After all, you’re operating as a single efficient machine. No paying separate rent (and our mortgage is only $600 a month, anyway). Neither of us watches TV, so we don’t have cable, or even a Hulu Plus account. It’s easier and more efficient to shop and cook for two people when one of them (me) lives mainly off Food for Rabbits (just cook Food for Rabbits and bake a chicken on the side).

Another thing that’s saved us some money is that we’ve found every time one of us wants to buy something from a joint account, there’s someone holding you accountable. The knowledge that someone else would see the line item “galaxy print silk-screened screaming gorilla face T-shirt dress” on our PayPal account was enough to hold me in check. At least, until he came back in from the garage and enthusiastically seconded it.

Making the kind of money we make now, in a two-income household, I would expect that a certain amount of lifestyle creep would become inevitable. Not the Kardashian, Louboutin, half-drunk bottle of warm Cristal kind of creep, but maybe I’d start buying a better brand of facial moisturizer. Or even clothes that weren’t from Goodwill! Instead, I found that while we ourselves didn’t change when we get married, the world and its expectations did. For example:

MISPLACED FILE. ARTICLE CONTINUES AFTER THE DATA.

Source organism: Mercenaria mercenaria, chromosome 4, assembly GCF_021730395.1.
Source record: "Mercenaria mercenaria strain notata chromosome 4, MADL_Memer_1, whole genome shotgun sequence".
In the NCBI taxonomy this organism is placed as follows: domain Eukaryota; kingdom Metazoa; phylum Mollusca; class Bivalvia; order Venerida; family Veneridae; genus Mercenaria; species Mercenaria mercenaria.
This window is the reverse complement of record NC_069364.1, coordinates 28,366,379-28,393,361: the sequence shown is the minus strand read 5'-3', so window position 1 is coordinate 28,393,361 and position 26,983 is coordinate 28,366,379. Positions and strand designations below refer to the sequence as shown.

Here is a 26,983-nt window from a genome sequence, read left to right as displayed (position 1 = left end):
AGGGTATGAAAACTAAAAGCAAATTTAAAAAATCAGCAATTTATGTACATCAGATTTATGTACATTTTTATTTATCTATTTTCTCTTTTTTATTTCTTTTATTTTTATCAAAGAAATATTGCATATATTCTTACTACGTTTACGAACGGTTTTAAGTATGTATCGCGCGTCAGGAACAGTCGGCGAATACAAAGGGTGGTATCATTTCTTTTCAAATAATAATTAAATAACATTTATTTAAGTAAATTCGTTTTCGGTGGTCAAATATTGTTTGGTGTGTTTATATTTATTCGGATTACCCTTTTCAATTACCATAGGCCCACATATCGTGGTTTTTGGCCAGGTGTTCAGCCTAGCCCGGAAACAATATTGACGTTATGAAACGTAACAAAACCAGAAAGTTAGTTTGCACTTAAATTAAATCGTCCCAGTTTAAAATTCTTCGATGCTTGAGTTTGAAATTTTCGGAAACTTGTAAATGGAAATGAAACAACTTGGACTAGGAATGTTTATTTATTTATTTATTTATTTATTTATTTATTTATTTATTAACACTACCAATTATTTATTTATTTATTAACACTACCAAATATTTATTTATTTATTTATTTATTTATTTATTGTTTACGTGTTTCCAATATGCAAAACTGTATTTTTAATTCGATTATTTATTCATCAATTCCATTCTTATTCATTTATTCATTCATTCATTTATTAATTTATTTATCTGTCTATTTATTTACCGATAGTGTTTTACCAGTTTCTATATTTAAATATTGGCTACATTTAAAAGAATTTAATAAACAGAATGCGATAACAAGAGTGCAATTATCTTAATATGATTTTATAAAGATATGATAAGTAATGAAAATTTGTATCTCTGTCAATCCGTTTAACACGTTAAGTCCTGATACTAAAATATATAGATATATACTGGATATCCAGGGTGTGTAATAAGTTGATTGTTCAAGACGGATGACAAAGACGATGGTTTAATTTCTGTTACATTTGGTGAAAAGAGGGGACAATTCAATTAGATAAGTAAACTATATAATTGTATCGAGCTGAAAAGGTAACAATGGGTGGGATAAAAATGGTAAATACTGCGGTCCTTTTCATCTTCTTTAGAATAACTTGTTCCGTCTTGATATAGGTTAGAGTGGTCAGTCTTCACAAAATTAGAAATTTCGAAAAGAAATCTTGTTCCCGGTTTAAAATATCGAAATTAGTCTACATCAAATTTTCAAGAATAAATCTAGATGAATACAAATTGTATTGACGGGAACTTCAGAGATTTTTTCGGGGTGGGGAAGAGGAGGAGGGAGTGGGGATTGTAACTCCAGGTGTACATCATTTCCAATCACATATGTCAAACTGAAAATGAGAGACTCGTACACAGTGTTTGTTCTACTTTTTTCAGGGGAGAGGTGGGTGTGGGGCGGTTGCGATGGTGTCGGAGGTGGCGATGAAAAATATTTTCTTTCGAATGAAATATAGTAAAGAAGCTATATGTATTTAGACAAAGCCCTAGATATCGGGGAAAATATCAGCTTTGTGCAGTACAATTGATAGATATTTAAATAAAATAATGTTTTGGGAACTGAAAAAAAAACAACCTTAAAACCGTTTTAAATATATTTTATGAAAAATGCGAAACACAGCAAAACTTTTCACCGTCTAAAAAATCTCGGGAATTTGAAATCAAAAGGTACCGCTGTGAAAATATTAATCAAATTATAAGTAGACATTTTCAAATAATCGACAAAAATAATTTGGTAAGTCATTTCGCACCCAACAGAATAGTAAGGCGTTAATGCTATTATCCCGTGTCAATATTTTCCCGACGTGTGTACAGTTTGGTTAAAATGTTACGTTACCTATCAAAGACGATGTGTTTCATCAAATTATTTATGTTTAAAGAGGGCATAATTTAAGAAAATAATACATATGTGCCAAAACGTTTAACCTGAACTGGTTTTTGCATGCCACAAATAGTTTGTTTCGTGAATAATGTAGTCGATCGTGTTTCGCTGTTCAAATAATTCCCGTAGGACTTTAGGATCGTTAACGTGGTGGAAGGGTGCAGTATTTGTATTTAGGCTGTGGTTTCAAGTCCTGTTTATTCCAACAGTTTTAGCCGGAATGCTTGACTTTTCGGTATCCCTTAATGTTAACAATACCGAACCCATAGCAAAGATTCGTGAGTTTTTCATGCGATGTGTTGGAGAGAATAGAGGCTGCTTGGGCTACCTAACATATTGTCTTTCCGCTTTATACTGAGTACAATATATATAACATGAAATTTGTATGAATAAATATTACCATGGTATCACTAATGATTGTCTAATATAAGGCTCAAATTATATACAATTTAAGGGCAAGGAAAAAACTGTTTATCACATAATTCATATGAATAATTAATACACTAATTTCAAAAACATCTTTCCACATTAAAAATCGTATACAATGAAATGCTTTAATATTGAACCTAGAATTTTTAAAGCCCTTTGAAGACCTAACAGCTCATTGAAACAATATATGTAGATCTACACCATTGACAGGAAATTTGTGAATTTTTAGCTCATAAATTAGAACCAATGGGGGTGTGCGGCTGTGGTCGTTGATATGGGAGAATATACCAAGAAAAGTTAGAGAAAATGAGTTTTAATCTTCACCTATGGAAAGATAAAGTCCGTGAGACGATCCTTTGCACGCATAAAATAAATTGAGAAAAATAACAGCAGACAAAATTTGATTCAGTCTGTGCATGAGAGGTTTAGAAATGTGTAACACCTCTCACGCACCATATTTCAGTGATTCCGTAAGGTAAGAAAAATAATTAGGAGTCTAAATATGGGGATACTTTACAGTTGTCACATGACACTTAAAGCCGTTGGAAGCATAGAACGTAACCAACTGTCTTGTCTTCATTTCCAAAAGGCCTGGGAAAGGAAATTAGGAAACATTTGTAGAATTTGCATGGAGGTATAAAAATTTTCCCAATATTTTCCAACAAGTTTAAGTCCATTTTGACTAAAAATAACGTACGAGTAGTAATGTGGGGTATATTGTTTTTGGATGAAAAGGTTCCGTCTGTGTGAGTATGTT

1. You’re a different person to the government. My husband deferred his student loans while he was in grad school. When he graduated, they came back with a vengeance, of the extreme, tuchus-chomping variety.

2. No one expects a single 23-year-old, making survival wages in an expensive city, to buy Christmas presents for all thirty of her cousins between the ages of zero and twenty. But a married matron of 27, with a husband who makes a decent salary? Hella payback for all those years and all those $10 Barnes & Noble gift cards. My mom presented me with my Christmas shopping list, practically the day after the wedding. Which was in August. That was thoughtful of her, because it gave me time to make cookies to send to all my grand-uncles and grand-aunts, as well.